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  2. "Sitiveni 'Rambo' Rabuka confirmed as Fiji's new prime minister".
  3. Howell, Bronwyn (22 December 2022). "Electoral Transparency Lessons for the US from Fiji". AEI. Retrieved 24 December 2022.
  4. "Fiji parliament confirms Sitiveni Rabuka as prime minister after days of uncertainty". The Guardian. 24 December 2022. Event occurs at 12:40 AEDT.
  5. "Sitiveni Rabuka wins leadership of Fiji's SODELPA". RNZ International. 24 June 2016. Retrieved 24 June 2016.
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  7. "Fiji's main opposition party chooses a new leader". RNZ. 27 November 2020. Retrieved 27 November 2020.
  8. "Rabuka resigns from Parliament". 7 December 2020. Retrieved 7 December 2020.
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  10. "Islanders at the Games". foxpulsesport.com. Fox Sport. Retrieved 10 December 2016.
  11. "Pitched Into A Coup". The Guardian. London, United Kingdom. 15 May 1987. p. 32 via Newspapers.com.
  12. Britannica Book of the Year. Chicago, IL: Encyclopaedia Britannica, Inc. 1988. p. 79. ISBN 978-0-8522-9486-4 via Google Books.
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  14. http://www.saxton.com.au/sitiveni-rabuka/"He was awarded the French Legion D'Honneur for bravery by the French Government for saving a French officer during an attack on the UN Headquarters in Lebanon in 1980."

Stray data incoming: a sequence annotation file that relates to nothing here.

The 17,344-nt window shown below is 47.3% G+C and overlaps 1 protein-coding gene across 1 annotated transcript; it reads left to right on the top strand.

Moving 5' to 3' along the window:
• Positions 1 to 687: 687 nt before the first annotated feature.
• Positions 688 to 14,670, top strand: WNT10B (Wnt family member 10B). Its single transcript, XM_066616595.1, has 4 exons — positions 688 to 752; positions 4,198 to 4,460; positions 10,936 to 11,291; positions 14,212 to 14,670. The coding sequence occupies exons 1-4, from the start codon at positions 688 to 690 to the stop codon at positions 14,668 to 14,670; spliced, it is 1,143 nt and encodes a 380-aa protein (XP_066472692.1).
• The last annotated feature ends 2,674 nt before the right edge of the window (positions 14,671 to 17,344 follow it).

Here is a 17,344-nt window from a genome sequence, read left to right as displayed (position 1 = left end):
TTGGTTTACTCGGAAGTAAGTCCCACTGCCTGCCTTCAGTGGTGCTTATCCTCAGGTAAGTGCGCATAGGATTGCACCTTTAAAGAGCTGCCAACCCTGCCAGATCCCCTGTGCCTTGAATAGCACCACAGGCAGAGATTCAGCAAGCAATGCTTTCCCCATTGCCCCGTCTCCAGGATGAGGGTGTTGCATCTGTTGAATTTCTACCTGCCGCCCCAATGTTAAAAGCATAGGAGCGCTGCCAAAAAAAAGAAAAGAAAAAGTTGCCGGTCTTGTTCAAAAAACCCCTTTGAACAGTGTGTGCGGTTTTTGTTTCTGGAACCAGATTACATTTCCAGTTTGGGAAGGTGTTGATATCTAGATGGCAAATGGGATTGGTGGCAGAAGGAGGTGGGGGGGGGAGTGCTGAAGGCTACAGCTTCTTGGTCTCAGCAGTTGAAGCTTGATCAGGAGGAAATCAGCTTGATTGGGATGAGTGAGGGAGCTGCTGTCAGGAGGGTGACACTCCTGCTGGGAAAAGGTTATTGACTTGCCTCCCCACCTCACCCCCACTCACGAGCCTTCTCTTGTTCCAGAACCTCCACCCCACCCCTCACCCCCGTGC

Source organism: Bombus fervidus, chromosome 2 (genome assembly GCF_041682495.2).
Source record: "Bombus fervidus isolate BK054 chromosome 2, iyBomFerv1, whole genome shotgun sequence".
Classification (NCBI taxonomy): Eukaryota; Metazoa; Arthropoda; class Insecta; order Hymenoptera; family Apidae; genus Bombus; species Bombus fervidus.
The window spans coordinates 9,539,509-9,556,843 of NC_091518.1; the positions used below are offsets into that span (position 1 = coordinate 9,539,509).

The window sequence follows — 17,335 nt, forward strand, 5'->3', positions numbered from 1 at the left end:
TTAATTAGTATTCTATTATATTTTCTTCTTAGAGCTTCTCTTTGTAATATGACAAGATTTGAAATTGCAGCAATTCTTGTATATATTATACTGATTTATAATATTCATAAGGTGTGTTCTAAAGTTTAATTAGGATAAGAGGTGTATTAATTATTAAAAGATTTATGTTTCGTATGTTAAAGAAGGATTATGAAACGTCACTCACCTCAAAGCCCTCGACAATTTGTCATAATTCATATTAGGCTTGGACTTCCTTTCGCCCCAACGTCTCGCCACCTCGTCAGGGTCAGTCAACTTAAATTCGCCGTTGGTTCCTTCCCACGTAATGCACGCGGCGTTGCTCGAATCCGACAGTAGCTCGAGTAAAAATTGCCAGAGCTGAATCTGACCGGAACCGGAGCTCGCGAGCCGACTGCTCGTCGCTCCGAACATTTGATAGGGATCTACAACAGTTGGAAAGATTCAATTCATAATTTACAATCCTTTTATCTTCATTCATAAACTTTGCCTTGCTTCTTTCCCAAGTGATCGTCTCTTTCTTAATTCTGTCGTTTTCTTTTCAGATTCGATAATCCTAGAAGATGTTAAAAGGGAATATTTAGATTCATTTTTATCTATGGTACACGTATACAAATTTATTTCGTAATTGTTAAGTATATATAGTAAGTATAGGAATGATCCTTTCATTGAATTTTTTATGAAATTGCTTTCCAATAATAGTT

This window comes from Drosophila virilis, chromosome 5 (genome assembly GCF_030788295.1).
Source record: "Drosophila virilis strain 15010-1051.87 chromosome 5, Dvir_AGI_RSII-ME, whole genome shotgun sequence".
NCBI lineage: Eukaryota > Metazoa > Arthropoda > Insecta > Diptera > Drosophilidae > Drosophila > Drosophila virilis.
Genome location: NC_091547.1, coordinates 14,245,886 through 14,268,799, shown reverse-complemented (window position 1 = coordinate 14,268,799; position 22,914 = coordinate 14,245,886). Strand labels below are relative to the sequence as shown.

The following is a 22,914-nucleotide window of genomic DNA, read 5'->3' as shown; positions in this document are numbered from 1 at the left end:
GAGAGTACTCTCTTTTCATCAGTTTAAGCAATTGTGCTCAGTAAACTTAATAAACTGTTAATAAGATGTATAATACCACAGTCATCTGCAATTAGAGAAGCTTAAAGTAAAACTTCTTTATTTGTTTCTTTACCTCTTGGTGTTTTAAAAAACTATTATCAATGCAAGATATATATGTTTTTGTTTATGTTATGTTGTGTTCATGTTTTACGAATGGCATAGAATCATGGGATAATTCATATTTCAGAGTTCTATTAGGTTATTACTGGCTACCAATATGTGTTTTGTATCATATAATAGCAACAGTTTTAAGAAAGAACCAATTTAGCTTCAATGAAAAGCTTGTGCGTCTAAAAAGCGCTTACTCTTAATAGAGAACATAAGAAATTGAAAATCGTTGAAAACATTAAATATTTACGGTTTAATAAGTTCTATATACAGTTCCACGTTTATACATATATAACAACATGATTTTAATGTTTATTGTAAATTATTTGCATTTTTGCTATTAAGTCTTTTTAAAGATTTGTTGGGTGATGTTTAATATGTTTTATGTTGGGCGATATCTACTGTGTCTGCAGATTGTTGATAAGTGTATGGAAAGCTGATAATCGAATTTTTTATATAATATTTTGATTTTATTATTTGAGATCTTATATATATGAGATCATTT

15. http://www.saxton.com.au/sitiveni-rabuka/" For outstanding leadership in Lebanon, Rabuka was awarded the OBE (Military Division) by Her Majesty Queen Elizabeth II in the Queen's Birthday Honours list in 1981."
  16. "Coup Hanger-on Alipate Qetaki replaced at NLTB". Fijileaks. Retrieved 5 October 2015.
  17. http://www.corbisimages.com/stock-photo/rights-managed/0000230154-020/sitiveni-rabuka-at-fijian-military-training-ceremony" In April 1987, Rabuka became a hero when he overthrew Fiji's first Indian dominated government in order to install an indigenous Fijian ruling class"
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  22. Sitiveni Rabuka ready to reenter politics | General | 3 News
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  45. Fijivillage. "PM approves USP Vice Chancellor and Dr Padma Lal's return to Fiji". fijivillage.com. Retrieved 27 December 2022.
  46. Journalist, Praneeta Prakash Multimedia. "PM holds fruitful discussion with Kiribati President". Fiji Broadcasting Corporation. Retrieved 20 January 2023.
  47. Fijivillage. "PM holds meeting with Kiribati President to strengthen bilateral relations". www.fijivillage.com. Retrieved 20 January 2023.
  48. Fijivillage. "PM to visit Kiribati later this week". www.fijivillage.com. Retrieved 20 January 2023.
  49. "Pacific Islanders looking for a revolution as they prepare to tour Europe", The Daily Telegraph, 18 October 2008
  50. "What a friend we have in Jesus – Fiji Times Online". fijitimes.com. Archived from the original on 1 November 2013.
  51. Moceiwai, Salaseini (15 April 2015). "Couple mark milestone". The Fiji Times Online. Retrieved 5 October 2015.
  52. Gamble, Warren (30 June 2000). "Rabuka admits to women on side". The New Zealand Herald. Retrieved 5 October 2015.